Nov 14, 2010
... but not out
Eric exited from the back, service entrance of his building and into the grey, mid-November day where, above, the clouds hung oppressively low over the city, threatening the forecast rain. From one hand dangled a large, plastic bag of recyclables. He stepped from the relative protection of the entryway and then immediately retreated; he was caught by the damp, cold wind and quickly realised that he should have put on a sweater under his coat.
'Oh well,' he commented to himself, 'it's not so cold that I'll freeze. It should only take me a half hour to walk to the store and back. Then I'll make some hot cocoa and get some work done.'
So decided and, comforted with the idea of getting back to his comfortable apartment, with his free hand, he clumsily buttoned his collar and felt the warming lining close over his throat. He shivered briefly and then, while still out of the wind, thumbed a cigarette from the pack in his coat pocket and then lit it. As he replaced the lighter in the back pocket of his jeans, his perceptions extended beyond his own immediacy and were drawn to movement near the trash bins.
The man there had not noticed Eric. He was, instead, intent, with a long stick, on picking through the recyclable pizza boxes and packaging, plastic containers and other things that would be picked up and returned to a sorting depot. The man carefully collected a returnable bottle and placed it in a tattered sack on the ground. As he stood to return to his collection, he looked up and there was a brief space of time in which he and Eric acknowledged one another.
Eric looked at the plastic bag hanging from his fingers and then at the man. Taking a pull from his cigarette, he stepped from the entryway and into the cold wind holding up the bag.
“These are all returnable,” he said of the tightly packed contents.
“I can take them?” questioned the other.
“Sure you can. I usually just leave them behind the bin anyway.”
“That's you that leaves them out?”
Eric nodded and began to wonder at what might have driven this man to be doing what he was doing.
“Thank you, very, very much,” offered the other of what gratitude he had for the gesture and accepted the bulging plastic bag.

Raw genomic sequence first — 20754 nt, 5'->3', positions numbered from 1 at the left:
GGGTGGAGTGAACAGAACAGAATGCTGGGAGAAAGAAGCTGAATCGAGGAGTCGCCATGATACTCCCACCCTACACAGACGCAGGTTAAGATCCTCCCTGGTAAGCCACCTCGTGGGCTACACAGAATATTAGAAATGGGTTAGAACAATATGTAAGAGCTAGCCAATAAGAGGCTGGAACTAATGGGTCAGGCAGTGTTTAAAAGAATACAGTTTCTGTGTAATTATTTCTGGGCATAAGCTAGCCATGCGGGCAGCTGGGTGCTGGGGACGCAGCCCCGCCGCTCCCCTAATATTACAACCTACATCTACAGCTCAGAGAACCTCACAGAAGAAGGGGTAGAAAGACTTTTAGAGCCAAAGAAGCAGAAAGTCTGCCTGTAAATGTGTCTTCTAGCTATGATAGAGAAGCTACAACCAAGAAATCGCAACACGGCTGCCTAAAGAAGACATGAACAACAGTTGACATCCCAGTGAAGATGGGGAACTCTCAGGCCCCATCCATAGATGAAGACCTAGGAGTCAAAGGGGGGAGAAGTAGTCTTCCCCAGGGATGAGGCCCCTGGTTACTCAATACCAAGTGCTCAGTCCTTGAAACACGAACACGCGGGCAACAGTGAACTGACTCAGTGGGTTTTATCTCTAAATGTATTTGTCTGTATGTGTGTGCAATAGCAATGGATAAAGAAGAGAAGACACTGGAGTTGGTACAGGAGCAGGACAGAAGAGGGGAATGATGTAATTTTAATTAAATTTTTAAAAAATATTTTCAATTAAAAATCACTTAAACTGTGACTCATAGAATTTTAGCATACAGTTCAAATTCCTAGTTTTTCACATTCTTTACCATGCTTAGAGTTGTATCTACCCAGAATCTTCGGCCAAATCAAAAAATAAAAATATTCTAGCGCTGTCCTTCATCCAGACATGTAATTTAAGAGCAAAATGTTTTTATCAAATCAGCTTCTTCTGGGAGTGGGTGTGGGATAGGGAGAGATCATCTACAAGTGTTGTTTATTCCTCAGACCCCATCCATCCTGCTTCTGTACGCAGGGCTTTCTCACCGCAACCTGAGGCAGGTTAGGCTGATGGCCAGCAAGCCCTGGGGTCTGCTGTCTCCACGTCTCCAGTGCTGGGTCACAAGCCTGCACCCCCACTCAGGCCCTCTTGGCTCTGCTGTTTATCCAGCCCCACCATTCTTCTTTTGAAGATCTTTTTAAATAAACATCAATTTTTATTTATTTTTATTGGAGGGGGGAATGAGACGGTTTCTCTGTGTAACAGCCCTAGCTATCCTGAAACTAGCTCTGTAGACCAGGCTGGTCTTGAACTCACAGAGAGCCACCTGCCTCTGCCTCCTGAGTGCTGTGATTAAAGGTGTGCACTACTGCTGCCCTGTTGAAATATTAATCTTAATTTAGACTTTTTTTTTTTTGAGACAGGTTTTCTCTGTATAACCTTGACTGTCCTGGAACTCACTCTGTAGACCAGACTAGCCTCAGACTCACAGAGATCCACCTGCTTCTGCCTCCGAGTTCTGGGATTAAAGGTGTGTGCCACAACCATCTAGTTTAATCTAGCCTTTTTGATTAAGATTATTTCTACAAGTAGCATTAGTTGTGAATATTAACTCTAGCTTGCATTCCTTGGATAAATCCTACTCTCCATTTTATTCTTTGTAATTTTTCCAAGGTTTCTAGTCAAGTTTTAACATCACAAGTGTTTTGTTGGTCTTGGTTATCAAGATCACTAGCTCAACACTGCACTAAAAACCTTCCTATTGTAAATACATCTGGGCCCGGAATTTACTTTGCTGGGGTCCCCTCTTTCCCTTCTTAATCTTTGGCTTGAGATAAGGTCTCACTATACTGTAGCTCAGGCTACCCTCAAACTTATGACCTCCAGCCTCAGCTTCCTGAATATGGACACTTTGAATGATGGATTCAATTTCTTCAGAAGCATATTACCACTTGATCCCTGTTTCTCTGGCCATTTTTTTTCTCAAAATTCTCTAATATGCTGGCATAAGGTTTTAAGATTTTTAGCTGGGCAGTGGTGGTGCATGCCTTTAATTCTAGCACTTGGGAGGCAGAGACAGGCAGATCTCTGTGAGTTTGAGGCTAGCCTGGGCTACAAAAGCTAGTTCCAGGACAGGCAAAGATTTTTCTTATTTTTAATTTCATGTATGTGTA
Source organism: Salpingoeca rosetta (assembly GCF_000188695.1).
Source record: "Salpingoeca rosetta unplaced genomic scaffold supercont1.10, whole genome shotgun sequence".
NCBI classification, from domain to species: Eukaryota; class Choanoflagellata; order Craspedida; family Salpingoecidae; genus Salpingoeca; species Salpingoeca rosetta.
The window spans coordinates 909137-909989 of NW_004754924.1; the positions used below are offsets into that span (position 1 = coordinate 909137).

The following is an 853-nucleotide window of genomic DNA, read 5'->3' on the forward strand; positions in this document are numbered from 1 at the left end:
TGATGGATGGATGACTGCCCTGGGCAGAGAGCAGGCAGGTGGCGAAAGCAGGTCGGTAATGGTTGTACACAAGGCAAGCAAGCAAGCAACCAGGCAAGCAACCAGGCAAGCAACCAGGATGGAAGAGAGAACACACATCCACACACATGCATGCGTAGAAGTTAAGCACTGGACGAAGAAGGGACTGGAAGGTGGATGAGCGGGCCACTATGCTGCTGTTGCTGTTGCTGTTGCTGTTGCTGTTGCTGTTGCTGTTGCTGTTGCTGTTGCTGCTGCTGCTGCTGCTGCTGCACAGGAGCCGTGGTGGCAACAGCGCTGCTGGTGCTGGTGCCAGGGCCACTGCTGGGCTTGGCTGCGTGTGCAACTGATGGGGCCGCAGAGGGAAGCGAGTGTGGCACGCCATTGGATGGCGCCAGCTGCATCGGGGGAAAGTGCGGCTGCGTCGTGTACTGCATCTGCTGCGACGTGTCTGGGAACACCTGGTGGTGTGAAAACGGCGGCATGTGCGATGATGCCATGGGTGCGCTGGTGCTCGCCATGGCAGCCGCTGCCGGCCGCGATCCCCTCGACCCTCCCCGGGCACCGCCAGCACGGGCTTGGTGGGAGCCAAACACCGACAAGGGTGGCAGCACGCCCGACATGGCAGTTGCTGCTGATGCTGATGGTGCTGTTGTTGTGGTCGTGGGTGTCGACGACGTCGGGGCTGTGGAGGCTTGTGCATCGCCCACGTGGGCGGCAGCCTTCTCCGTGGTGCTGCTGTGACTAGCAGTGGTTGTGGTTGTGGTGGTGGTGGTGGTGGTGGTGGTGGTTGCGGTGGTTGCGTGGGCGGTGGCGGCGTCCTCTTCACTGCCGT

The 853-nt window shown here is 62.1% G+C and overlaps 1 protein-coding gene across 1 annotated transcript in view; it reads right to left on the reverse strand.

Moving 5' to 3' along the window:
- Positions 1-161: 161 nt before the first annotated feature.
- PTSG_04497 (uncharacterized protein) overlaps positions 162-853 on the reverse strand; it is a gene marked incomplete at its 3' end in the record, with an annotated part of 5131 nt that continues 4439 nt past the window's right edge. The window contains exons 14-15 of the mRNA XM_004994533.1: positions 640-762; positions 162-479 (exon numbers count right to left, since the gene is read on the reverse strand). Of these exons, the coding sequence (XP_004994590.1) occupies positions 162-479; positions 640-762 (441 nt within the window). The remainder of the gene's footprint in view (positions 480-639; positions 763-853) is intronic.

At the same time, Eric noticed how he tended to look down as though shying away from being spoken to – more used to being invisible. Eric took another drag from his cigarette and contemplated the fellow.
He was, in many regards, little different from Eric, himself – slightly shorter and broader, his coat showing that it had seen better days but, reasoned Eric, in the uncertainty of today, just about anyone can find themselves losing their security and be forced into a situation that, at any previous time in their life, would have been completely unforeseen.
“Not wanting to pry,” ventured Eric, while the other man stowed the returnables with his previous collection and then turned to face him again, “but I take it that things have got hard for you.”
The man continued to show his surprise in being addressed, as though, he had lost all expectation of being treated respectfully.
“Three years,” he said. “I can't find work anymore.” His despondency over the fact was patent. Eric nodded, remembering a period when, without being reduced to going through trash bins, he too had despaired of finding work.
“Are you still looking?” asked Eric, trying not to seem the Inquisitor. The man, rubbed his hands together – they were ruddied with cold – and then shoved them deep in the pockets of his coat. He looked at the ground and then at Eric. He shook his head. A cold drizzle had begun to fall.
“Do you have a resume?” queried Eric. The essence of an idea began to form in his mind. He brushed some chilling mist from his forehead and took a last drag from his cigarette.
“I haven't updated it in a long time,” responded the man. “I know I should.”
Again, Eric had to identify with the implicit psychology that he was being presented. Unemployment – especially protracted unemployment – leads to a growing sense of futility; a sort of, 'if everyone rejects me, then why even bother' type of reasoning. He had been in it but managed, successfully, to fight through.
“I understand that,” offered Eric. “It gets hard to do.”
“It does,” accepted the man. He looked away again, pensive. In after thought, he added, “I was an accountant.” Eric decided to try.
“I'll make an offer to you,” he suggested. “If you meet me one day for a coffee, I will make you a new resume that will get you hired. I'm kinda good with words...” He trailed off, smiling.
The other man seemed uncomfortable and uncertain before the forthright stranger.
“What...,” he began, “do you do?”
“I'm a writer. I'm paid as a graphic artist,” responded Eric.
“Why would you do this for me?” The man looked at himself and then around, at the trash that had blown from the bins and then up toward the misting sky.
“That's simple,” answered Eric, frankly. “I believe that it is possible to make positive change in the lives of those around us. Maybe, I can help you this time. Another time, maybe you can help someone else.”
They agreed and the man was introduced as 'Greg'.
After promising to keep watching for Greg, Eric continued on his way to do his brief round of shopping. He was beginning to feel the dampness and cold seep into his body, but he knew that, behind him and continuing to go through trash bins, another man was far colder.